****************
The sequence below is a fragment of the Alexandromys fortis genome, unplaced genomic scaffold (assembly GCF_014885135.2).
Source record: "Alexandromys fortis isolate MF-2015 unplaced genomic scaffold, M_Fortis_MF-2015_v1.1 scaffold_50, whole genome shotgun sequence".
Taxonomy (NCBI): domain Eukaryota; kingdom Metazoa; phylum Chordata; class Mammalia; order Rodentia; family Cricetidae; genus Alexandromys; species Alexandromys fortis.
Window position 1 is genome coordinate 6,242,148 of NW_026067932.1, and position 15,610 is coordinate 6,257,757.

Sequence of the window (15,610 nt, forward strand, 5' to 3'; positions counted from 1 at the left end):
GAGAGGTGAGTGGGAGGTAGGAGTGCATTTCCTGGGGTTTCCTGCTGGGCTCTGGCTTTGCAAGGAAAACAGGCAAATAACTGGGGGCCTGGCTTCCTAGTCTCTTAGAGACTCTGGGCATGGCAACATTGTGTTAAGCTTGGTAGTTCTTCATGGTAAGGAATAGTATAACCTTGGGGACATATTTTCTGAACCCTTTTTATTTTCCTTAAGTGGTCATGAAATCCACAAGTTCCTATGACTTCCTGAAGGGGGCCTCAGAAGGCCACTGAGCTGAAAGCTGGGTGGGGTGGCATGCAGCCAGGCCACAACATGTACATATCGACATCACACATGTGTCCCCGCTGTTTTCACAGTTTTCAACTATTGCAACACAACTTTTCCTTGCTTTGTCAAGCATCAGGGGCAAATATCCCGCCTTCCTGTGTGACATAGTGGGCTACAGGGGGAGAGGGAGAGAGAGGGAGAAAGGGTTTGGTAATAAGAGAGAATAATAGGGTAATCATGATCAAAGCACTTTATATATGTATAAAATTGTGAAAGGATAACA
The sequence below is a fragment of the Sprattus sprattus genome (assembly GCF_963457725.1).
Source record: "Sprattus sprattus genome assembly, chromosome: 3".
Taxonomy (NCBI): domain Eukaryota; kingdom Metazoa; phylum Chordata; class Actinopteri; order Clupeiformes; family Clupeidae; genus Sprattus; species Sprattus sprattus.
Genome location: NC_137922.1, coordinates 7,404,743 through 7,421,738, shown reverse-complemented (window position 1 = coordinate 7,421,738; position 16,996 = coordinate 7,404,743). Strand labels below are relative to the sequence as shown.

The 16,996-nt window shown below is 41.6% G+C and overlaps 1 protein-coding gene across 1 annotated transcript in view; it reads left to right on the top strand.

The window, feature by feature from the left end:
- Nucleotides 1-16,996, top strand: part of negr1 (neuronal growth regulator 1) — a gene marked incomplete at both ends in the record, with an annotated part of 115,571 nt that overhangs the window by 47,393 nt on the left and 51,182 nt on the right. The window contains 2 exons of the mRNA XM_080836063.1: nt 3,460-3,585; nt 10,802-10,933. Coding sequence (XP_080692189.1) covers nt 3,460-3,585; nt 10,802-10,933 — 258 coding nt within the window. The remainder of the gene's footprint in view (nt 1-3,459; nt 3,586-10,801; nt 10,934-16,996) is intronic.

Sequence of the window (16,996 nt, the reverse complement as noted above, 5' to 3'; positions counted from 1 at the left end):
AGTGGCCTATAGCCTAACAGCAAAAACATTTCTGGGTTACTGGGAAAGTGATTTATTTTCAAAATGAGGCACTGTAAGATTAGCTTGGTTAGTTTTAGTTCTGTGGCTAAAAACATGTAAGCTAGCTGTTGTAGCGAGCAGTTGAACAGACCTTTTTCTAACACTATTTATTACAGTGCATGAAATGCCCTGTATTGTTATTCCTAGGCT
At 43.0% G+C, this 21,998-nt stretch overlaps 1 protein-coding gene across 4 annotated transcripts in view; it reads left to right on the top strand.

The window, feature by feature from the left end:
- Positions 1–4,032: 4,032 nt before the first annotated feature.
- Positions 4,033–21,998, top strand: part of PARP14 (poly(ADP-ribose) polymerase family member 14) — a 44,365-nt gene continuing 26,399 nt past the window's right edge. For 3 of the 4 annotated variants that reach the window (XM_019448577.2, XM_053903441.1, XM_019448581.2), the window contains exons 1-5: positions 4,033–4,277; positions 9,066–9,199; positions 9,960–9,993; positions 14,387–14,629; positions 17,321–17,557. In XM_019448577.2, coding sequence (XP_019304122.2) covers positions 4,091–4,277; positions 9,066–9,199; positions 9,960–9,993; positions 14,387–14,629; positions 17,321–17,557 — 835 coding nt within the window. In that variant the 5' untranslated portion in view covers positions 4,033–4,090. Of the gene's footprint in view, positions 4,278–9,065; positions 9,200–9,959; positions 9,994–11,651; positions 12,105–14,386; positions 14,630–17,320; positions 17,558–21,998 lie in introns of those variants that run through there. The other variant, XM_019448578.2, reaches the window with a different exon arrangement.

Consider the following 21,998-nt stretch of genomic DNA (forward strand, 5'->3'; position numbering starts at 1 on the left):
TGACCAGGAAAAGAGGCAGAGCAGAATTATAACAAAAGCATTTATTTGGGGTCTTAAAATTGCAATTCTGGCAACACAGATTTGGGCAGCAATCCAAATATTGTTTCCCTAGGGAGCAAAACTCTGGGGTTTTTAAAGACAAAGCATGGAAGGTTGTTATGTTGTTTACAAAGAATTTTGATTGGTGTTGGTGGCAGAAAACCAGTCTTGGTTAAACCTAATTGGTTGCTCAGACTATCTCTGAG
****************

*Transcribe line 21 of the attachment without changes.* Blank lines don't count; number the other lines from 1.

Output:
TGACCAGGAAAAGAGGCAGAGCAGAATTATAACAAAAGCATTTATTTGGGGTCTTAAAATTGCAATTCTGGCAACACAGATTTGGGCAGCAATCCAAATATTGTTTCCCTAGGGAGCAAAACTCTGGGGTTTTTAAAGACAAAGCATGGAAGGTTGTTATGTTGTTTACAAAGAATTTTGATTGGTGTTGGTGGCAGAAAACCAGTCTTGGTTAAACCTAATTGGTTGCTCAGACTATCTCTGAG